Goodreads helps you keep track of books you want to read.
Start by marking “Bye Bye Baby” as Want to Read:
Bye Bye Baby
Enlarge cover
Rate this book
Clear rating
Open Preview

Bye Bye Baby

4.3 of 5 stars 4.30  ·  rating details  ·  66 ratings  ·  10 reviews
Published September 5th 1991 by Mammoth (first published October 2nd 1989)
more details... edit details

Friend Reviews

To see what your friends thought of this book, please sign up.

Reader Q&A

To ask other readers questions about Bye Bye Baby, please sign up.

Be the first to ask a question about Bye Bye Baby

The Cat in the Hat by Dr. SeussFour is a little, Four is a LOT by Cheska KomissarWhere the Wild Things Are by Maurice SendakIf You Give a Mouse a Cookie by Laura Joffe NumeroffAre You My Mother? by P.D. Eastman
Books for four-year-old children
294th out of 346 books — 240 voters
Each Peach Pear Plum by Janet AhlbergThe Baby's Catalogue by Janet AhlbergThe Jolly Postman, or Other People's Letters by Janet AhlbergThe Jolly Christmas Postman by Janet AhlbergThe Jolly Pocket Postman by Janet Ahlberg
Best of Janet Ahlberg
20th out of 24 books — 2 voters

More lists with this book...

Community Reviews

(showing 1-30 of 117)
filter  |  sort: default (?)  |  rating details
Odd but pleasant little book about a solitary baby who decides that he is really too young to be doing his own cooking and cleaning and sets out in search of this unknown figure, a "mother". Along the way he collects various non-mothers, including a cat, a sentient wind-up chicken, and an uncle.

Slightly less surreal than it sounds, but still fairly odd as old picture books go.
Irais Elvira
El tema es bastante extraño pero me gustó especialmente porque Valeria le puso atención y no cualquier libro logra que se quede quieta escuchando el cuento y no le este cambiando la página por que se aburre.
By far my favourite book as a child and one which I think every child should own. I still have my tattered copy and will occasionally read it again and remember the times it was read to me as a child. It presents themes that are very adult in a very child-friendly way, namely those relating to the pitfalls of a parentless childhood. Janet and Alan Ahlberg wrote and illustrated some of my favourite books and for this I thank them.
Michele Brenton
I bought this book to read to my young son about fifteen years ago.
I ended up reading it to myself over and over.
It is lovely, slightly sinister and leaves you considering what happens next and how it could all have gone hideously wrong but didn't.
A work of genius with extremely cute pictures.
The one of him bringing himself a warm drink at bedtime is adorable.
Janet and Allan Ahlberg succeed again with this sweet and touching tale about a very clever, independent baby. Despite being able to do many things by himself, there comes a time when amidst all the excitement of being very 'grown up', babies want nothing more to then to find their mummy.
This is a story loved by parents and children alike. It's one of those few books I still enjoy as an adult. Aimed primarily at younger children, this book has lovely illustrations containing large, easy to read
Jul 16, 2015 Heila added it
Shelves: children-s
This is an odd premise to be honest -- a baby lives on it's own, and then sets out to find a mommy -- and I wasn't sure I'd like it. But it ended up working for me, and partly because of the affectionate, softly humorous, somewhat messy illustrations.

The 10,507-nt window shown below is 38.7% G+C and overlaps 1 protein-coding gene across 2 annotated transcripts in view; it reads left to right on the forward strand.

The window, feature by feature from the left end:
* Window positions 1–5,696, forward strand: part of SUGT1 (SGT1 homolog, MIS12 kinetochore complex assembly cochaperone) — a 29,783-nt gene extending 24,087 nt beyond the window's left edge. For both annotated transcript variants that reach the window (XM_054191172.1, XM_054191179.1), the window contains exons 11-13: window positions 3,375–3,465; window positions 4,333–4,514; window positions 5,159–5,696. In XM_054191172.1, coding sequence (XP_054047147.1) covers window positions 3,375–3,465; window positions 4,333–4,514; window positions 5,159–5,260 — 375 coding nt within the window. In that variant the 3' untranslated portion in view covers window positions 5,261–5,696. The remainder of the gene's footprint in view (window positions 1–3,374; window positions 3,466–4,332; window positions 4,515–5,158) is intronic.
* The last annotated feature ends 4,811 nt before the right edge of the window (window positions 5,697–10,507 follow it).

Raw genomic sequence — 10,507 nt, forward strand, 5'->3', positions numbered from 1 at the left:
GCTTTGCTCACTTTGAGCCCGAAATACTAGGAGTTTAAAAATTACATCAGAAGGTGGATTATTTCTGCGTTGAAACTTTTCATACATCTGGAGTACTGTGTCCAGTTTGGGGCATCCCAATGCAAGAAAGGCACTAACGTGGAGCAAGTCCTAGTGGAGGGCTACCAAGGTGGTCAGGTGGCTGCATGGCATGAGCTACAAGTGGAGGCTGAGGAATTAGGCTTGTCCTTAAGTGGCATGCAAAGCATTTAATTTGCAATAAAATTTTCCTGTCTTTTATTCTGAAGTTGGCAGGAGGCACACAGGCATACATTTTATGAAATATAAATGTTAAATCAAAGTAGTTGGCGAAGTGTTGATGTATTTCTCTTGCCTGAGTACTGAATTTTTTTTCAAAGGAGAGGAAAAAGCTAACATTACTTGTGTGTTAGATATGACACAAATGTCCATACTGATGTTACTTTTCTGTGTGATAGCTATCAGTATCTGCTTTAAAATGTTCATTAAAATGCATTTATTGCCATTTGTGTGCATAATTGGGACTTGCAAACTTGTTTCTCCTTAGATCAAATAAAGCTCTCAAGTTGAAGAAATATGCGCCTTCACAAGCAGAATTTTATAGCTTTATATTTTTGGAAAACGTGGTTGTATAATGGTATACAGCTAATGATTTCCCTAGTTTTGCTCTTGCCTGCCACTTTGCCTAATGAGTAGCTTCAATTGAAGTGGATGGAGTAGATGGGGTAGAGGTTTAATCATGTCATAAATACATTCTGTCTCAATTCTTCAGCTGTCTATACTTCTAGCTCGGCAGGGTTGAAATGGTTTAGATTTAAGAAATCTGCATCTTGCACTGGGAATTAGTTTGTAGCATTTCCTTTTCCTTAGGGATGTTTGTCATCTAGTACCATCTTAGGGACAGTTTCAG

Paul Jackson
The story begins with a sad baby who is really sad because he has no mummy and therefore sets of to try and find one. Along the way he mneets various characters including a cat, a teddy, a clockwork hen and an uncle who do not want to be his mummy but who offer to help him on his quest to find a mummy. Eventually the baby finds a women who has no children and agrees to be his mummy. This leads to all the characters having tea together and reading a story, however the story is about a baby who ha ...more
The idea of this story freaked me out. Finding a cat, a teddy bear and all, that was ok, even finding an uncle, but finding a mom and a dad was weird. If it has been obvious that they all were a family that might have been different.
Kate B
Poor baby, all on his own, has to feed and bath himself, even change his own nappy. One day he decides he's too young for all this and sets off to find himself a Mummy.
One of my favorite books when I was a little girl. :]
Lesley marked it as to-read
Sep 30, 2015
Vicky marked it as to-read
Aug 05, 2015
Chris added it
Jul 01, 2015
Guisela Coronado
Guisela Coronado marked it as to-read
Jun 06, 2015
Enyth Collings
Enyth Collings marked it as to-read
Apr 17, 2015
Laura marked it as to-read
Jan 27, 2015
Angela marked it as to-read
Nov 15, 2014
Sanne marked it as to-read
Sep 26, 2014
« previous 1 3 4 next »
There are no discussion topics on this book yet. Be the first to start one »
In the early 1960s, Allan studied teacher training in Sunderland, where he also met Janet, his future wife. He had tackled a wide variety of jobs, ranging from postman to plumber's mate before working as a primary teacher for ten years. Janet, however, discovering that she 'couldn't do the policing job', went on to study graphic design, which led her to her vocation as an illustrator.

Several years
More about Janet Ahlberg...
Each Peach Pear Plum The Jolly Postman, or Other People's Letters Peek-a-Boo Burglar Bill The Jolly Christmas Postman

Share This Book

No trivia or quizzes yet. Add some now »